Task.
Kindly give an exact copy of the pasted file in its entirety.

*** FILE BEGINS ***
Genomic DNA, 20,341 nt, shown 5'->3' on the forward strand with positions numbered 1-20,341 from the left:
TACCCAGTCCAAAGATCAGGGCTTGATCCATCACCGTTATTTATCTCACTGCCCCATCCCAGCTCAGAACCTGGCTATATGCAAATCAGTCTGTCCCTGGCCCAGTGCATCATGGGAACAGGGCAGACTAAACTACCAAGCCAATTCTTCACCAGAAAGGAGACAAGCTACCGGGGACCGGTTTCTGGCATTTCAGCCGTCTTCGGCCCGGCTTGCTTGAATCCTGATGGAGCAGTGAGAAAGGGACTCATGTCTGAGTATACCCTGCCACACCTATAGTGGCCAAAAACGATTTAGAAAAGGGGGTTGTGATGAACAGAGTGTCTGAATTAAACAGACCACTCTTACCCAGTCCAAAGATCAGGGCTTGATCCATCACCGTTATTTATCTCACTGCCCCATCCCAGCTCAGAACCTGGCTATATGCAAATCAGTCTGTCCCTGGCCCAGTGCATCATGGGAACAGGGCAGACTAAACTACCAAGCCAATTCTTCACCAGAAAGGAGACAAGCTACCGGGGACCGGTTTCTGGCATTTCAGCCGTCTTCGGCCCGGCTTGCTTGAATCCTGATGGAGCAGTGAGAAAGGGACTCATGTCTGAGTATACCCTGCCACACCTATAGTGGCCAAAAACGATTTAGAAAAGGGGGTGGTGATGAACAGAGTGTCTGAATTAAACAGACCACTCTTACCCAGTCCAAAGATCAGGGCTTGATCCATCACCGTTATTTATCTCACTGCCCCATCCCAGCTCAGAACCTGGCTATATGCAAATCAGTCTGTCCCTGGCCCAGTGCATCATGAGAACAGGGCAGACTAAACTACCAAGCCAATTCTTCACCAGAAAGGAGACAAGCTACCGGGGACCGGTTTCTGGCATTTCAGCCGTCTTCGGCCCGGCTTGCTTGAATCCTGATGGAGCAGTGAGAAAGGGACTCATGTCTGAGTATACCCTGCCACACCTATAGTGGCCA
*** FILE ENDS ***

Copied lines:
Genomic DNA, 20,341 nt, shown 5'->3' on the forward strand with positions numbered 1-20,341 from the left:
TACCCAGTCCAAAGATCAGGGCTTGATCCATCACCGTTATTTATCTCACTGCCCCATCCCAGCTCAGAACCTGGCTATATGCAAATCAGTCTGTCCCTGGCCCAGTGCATCATGGGAACAGGGCAGACTAAACTACCAAGCCAATTCTTCACCAGAAAGGAGACAAGCTACCGGGGACCGGTTTCTGGCATTTCAGCCGTCTTCGGCCCGGCTTGCTTGAATCCTGATGGAGCAGTGAGAAAGGGACTCATGTCTGAGTATACCCTGCCACACCTATAGTGGCCAAAAACGATTTAGAAAAGGGGGTTGTGATGAACAGAGTGTCTGAATTAAACAGACCACTCTTACCCAGTCCAAAGATCAGGGCTTGATCCATCACCGTTATTTATCTCACTGCCCCATCCCAGCTCAGAACCTGGCTATATGCAAATCAGTCTGTCCCTGGCCCAGTGCATCATGGGAACAGGGCAGACTAAACTACCAAGCCAATTCTTCACCAGAAAGGAGACAAGCTACCGGGGACCGGTTTCTGGCATTTCAGCCGTCTTCGGCCCGGCTTGCTTGAATCCTGATGGAGCAGTGAGAAAGGGACTCATGTCTGAGTATACCCTGCCACACCTATAGTGGCCAAAAACGATTTAGAAAAGGGGGTGGTGATGAACAGAGTGTCTGAATTAAACAGACCACTCTTACCCAGTCCAAAGATCAGGGCTTGATCCATCACCGTTATTTATCTCACTGCCCCATCCCAGCTCAGAACCTGGCTATATGCAAATCAGTCTGTCCCTGGCCCAGTGCATCATGAGAACAGGGCAGACTAAACTACCAAGCCAATTCTTCACCAGAAAGGAGACAAGCTACCGGGGACCGGTTTCTGGCATTTCAGCCGTCTTCGGCCCGGCTTGCTTGAATCCTGATGGAGCAGTGAGAAAGGGACTCATGTCTGAGTATACCCTGCCACACCTATAGTGGCCA